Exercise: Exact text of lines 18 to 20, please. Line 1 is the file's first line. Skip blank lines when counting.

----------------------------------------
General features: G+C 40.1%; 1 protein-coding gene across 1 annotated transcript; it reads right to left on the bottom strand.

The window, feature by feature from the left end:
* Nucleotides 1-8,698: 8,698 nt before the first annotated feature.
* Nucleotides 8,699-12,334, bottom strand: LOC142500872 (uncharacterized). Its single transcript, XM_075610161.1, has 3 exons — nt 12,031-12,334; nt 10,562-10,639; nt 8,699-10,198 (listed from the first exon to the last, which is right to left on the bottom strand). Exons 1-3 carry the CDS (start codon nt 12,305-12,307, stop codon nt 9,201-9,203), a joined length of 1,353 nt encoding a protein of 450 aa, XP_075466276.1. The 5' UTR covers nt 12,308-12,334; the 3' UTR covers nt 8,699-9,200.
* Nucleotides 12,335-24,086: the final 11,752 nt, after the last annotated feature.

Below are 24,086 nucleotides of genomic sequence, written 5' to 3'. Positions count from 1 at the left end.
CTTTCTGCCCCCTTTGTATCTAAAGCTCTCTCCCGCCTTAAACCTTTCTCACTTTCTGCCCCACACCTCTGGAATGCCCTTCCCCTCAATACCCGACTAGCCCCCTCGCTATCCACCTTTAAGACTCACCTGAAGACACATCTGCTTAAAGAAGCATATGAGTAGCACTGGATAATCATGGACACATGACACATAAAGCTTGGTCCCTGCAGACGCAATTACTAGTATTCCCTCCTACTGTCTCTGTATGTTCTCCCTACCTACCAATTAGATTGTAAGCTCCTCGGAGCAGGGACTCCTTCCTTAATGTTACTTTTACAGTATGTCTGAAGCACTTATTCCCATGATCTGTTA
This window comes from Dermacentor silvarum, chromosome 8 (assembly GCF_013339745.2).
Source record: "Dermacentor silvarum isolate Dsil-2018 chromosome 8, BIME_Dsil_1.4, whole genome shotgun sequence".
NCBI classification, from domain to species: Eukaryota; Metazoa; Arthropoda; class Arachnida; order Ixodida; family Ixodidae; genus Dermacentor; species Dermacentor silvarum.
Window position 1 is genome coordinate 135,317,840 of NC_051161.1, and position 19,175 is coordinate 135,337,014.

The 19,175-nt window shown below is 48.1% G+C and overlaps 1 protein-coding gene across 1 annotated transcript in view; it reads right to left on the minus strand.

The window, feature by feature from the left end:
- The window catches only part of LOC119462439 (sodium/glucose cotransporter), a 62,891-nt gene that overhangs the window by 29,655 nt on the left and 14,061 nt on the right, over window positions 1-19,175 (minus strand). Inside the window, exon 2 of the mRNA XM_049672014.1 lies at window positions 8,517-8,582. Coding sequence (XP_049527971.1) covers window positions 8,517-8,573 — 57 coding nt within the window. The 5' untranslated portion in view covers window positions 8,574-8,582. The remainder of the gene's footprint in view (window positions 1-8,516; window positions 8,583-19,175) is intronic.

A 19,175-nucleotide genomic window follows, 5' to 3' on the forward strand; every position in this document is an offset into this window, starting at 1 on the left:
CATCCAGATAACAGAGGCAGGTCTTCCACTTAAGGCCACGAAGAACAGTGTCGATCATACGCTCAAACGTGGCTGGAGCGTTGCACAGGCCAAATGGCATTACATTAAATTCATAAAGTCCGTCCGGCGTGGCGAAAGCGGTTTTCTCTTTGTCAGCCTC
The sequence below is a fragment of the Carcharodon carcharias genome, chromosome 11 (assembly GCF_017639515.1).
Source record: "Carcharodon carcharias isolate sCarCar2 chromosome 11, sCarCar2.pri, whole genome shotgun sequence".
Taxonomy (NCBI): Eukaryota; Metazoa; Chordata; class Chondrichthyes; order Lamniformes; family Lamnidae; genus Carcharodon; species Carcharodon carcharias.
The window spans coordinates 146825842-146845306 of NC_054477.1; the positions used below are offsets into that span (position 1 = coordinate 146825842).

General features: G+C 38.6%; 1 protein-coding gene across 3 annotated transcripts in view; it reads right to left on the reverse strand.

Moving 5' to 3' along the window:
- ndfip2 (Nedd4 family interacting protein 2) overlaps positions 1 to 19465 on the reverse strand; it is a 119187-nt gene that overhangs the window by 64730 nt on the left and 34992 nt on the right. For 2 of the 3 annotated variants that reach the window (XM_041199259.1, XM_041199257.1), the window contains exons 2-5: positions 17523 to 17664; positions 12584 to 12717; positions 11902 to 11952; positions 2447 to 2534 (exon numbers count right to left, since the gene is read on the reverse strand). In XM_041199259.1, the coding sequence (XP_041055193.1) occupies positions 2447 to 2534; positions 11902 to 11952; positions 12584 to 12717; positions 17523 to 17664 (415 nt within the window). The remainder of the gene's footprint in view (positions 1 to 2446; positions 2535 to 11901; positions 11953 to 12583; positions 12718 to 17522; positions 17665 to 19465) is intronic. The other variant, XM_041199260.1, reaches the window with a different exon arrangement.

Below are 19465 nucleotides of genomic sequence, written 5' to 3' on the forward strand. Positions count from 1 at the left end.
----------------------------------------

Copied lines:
Source record: "Carcharodon carcharias isolate sCarCar2 chromosome 11, sCarCar2.pri, whole genome shotgun sequence".
Taxonomy (NCBI): Eukaryota; Metazoa; Chordata; class Chondrichthyes; order Lamniformes; family Lamnidae; genus Carcharodon; species Carcharodon carcharias.
The window spans coordinates 146825842-146845306 of NC_054477.1; the positions used below are offsets into that span (position 1 = coordinate 146825842).